Document Type : Original Article
Department of Zoology, University of Lagos, Akoka, Lagos State, Nigeria
Department of Biological Sciences, Yaba College of Technology, Lagos.
Department of Biological Sciences, Crawford University, Igbesa, Ogun, Nigeria
Department of Biological Sciences, Covenant University, Ota, Ogun State, Nigeria
Background: The study was aimed at investigating the bioaccumulation of BTEX in Parachanna obscura, its enteric parasite, Procammalanus sp < /em>, water and sediment collected from Lekki lagoon in Lagos, Nigeria. Parasite intensity, antioxidant enzymes, and lipid peroxidation activities were also investigated in the fish. Ninety-two (92) samples of P. obscura were investigated for BTEX and parasitic infection for a duration of six months. Physicochemical parameters were measured in-situ using a handheld multiparameter probe (Horiba Water Checker Model U50). BTEX was analyzed using Agilent 7890B gas chromatography system with FID and 7683 series injectors. Histopathological analysis of the fish intestine was conducted following standard histopathological measures.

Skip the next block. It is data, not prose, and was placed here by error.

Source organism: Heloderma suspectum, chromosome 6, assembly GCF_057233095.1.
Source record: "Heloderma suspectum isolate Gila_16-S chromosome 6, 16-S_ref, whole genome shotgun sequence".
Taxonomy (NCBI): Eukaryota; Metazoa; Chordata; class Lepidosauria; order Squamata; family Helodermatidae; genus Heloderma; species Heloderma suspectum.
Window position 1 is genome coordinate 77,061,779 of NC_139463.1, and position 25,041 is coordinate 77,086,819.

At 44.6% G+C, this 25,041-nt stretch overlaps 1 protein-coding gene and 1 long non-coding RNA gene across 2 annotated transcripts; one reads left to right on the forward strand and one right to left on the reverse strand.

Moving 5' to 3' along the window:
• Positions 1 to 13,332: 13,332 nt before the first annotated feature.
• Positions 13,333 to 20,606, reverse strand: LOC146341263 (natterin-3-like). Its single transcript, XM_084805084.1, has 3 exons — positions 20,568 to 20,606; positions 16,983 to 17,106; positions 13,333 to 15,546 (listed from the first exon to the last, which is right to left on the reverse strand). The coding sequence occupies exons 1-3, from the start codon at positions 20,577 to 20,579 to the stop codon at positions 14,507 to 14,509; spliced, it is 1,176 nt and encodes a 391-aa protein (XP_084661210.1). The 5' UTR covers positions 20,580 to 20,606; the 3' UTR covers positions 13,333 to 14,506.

Results: BTEX was not detected in the sediment but m+p- Xylene and O- Xylene 6.938 µg/g and 5.854 µg/g were detected in the water respectively. P. obscura showed high accumulation of total BTEX in the intestine than in the liver especially Benzene even though benzene was not detected in the water. The concentration of BTEX was similar in ranges for the parasitized and unparasitized tissues. The parasite recovered from the fish was Procamallanus spp < /em>. The parasite showed little or no depurative capacities for BTEX. The decrease in superoxide dismutase (SOD), catalase (CAT), and reduced glutathione (GSH) in conjunction with an increase in Malondialdehyde (MDA) characterized relatively higher susceptibility in the fish. Lipid peroxidation damage is one of the foremost damages to cell components that could be inflicted by BTEX.
Conclusions: It is therefore pertinent that regular monitoring of BTEX in the water body as well as in the biota should be undertaken and regulatory agencies need to ensure that all the oil depots and tank farms situated along the Lagos lagoon treat all their storm waters and effluents in order to reduce its hydrocarbon level before discharge into the lagoon to safeguard human health and integrity of the aquatic habitat.